Deconstructing Stigmatisation by Heterosexuals of LGBT Against the Backdrop of Religion in Malaysia

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Sharifah Sophia Wan Ahmad
Su-hie Ting
Collin anak Jerome
Jiin-Yih Yeo


The study focussed on deconstructing heterosexuals’ stigmatisation of LGBT in the context of religion in Malaysia. The qualitative study involved semi-structured interviews with 21 heterosexuals (Buddhist, Christian, Muslim). The interview questions focussed on societal and personal views of LGBT. Thematic analysis of interview transcripts totalling 30,488 words showed the lay perspective on the construction of homosexuality in terms of personal choice, situational factors, and ideologies of stigma. The participants were able to empathize with personal choice only because they perceived the LGBT individuals had no chance of reverting to a so-called normal identity. The participants re-animated, rehearsed and re-presented the ideological defence of heterosexuality through repeated stigmatisation of difference and non-conformity in the context of the normative religious beliefs. They also perceived homosexuals as a potential threat to the morality of the norm-compliant population, prone to emotional and psychological instability, and a threat to the veneer of normalcy. The study showed that such popular theorising is not a neutral instrument of knowledge but one that carries ideological power in normalizing stigma towards LGBT.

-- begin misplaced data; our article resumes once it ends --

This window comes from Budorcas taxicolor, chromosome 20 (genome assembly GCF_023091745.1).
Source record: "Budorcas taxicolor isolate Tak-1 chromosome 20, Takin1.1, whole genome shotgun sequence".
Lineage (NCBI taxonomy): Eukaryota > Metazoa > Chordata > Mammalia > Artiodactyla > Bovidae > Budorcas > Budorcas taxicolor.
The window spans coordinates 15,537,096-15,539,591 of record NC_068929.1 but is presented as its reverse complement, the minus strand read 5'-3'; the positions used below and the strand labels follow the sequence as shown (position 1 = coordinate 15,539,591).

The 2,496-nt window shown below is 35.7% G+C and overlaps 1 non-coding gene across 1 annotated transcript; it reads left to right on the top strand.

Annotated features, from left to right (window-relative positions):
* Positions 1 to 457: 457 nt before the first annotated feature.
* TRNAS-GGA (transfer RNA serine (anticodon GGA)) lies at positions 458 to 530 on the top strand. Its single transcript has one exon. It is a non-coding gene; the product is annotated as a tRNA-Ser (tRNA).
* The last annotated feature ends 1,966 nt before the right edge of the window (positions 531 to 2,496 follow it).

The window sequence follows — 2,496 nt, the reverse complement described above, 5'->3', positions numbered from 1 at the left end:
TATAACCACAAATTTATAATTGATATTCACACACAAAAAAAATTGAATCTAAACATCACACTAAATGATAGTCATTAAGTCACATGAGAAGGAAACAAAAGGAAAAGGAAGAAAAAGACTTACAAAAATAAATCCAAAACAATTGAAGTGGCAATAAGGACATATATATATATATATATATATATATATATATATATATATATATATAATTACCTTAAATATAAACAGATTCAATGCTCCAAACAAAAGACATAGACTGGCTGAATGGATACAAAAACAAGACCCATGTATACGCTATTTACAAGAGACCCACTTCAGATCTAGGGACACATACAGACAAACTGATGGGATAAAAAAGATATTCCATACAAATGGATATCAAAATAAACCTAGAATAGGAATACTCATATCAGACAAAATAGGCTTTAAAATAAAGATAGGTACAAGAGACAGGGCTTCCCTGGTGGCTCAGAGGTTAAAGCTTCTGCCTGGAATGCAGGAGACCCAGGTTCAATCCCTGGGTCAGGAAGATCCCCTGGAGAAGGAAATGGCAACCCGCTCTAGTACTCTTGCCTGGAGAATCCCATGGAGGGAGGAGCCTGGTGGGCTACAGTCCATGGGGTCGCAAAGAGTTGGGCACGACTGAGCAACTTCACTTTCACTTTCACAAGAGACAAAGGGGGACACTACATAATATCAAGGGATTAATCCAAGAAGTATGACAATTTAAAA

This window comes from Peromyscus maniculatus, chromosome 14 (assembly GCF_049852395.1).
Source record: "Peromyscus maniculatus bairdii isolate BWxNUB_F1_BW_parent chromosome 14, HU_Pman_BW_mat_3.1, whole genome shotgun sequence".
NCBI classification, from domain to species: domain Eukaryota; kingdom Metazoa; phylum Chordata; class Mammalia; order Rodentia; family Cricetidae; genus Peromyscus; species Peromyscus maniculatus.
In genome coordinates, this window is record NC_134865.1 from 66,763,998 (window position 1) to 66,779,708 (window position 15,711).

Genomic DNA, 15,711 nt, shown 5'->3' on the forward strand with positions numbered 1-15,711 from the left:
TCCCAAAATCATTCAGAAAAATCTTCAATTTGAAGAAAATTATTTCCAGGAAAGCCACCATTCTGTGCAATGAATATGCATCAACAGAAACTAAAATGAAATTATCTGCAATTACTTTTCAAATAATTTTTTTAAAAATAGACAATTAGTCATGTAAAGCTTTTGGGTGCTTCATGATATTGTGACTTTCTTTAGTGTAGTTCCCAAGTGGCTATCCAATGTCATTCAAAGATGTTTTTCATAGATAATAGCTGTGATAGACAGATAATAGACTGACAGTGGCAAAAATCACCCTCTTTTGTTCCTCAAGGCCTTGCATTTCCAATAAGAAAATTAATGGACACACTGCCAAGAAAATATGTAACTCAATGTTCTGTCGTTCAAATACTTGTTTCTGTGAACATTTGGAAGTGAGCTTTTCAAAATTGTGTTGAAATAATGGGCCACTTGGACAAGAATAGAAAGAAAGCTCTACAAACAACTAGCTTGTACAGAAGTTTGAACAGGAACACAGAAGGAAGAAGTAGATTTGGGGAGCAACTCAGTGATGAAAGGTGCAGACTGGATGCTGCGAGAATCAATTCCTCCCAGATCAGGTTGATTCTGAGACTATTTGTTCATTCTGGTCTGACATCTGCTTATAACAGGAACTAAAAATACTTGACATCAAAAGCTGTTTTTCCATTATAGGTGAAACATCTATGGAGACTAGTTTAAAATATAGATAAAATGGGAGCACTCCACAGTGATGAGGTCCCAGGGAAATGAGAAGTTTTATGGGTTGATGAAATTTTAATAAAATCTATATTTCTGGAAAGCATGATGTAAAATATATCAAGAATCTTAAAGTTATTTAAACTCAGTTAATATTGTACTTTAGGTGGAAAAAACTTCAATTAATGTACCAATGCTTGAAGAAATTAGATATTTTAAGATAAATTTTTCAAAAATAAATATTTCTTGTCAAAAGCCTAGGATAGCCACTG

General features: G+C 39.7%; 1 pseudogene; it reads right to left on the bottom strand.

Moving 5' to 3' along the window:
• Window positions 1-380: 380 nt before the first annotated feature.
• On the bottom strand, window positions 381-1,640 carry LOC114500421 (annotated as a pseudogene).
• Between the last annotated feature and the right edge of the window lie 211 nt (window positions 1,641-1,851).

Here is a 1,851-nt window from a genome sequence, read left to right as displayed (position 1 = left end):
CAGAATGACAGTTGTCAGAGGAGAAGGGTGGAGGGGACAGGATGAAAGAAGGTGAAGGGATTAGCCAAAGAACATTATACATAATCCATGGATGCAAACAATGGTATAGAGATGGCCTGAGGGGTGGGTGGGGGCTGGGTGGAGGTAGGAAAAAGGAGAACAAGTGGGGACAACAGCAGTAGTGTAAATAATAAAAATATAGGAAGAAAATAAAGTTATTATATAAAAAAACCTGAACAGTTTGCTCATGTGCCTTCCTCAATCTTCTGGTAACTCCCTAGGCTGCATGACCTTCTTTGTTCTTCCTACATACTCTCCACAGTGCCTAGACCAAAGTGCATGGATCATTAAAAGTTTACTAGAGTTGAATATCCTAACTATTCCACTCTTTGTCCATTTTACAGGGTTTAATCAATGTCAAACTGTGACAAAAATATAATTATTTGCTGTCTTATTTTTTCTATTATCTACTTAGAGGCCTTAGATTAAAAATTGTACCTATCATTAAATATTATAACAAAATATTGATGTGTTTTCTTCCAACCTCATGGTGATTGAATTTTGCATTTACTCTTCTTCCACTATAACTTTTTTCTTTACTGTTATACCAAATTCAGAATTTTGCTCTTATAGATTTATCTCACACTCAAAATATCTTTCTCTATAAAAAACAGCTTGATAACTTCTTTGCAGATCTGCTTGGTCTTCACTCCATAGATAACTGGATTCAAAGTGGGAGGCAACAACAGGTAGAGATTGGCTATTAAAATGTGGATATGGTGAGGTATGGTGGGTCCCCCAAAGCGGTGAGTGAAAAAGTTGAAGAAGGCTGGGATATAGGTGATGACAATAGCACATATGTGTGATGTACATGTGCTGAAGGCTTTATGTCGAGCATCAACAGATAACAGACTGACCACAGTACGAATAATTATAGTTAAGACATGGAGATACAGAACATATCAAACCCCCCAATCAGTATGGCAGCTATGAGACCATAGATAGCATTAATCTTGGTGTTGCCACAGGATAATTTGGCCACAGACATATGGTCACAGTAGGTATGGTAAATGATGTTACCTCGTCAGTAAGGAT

Article Details

Research Articles
Author Biography

Sharifah Sophia Wan Ahmad, Universiti Malaysia Sarawak

Dr Sharifah Sophia Wan Ahmad is a senior lecturer at the Faculty of Social Sciences and Humanities, Universiti Malaysia Sarawak. She has a Doctor of Philosophy in Culture, Power and Resistance
from the University of Durham (2010) and a Bachelors degree in Political Science from Universiti Islam Antarabangsa (2004). Her research interests include the sociology of LGBT attitudes, political participation, and cultural heritage preservation. 


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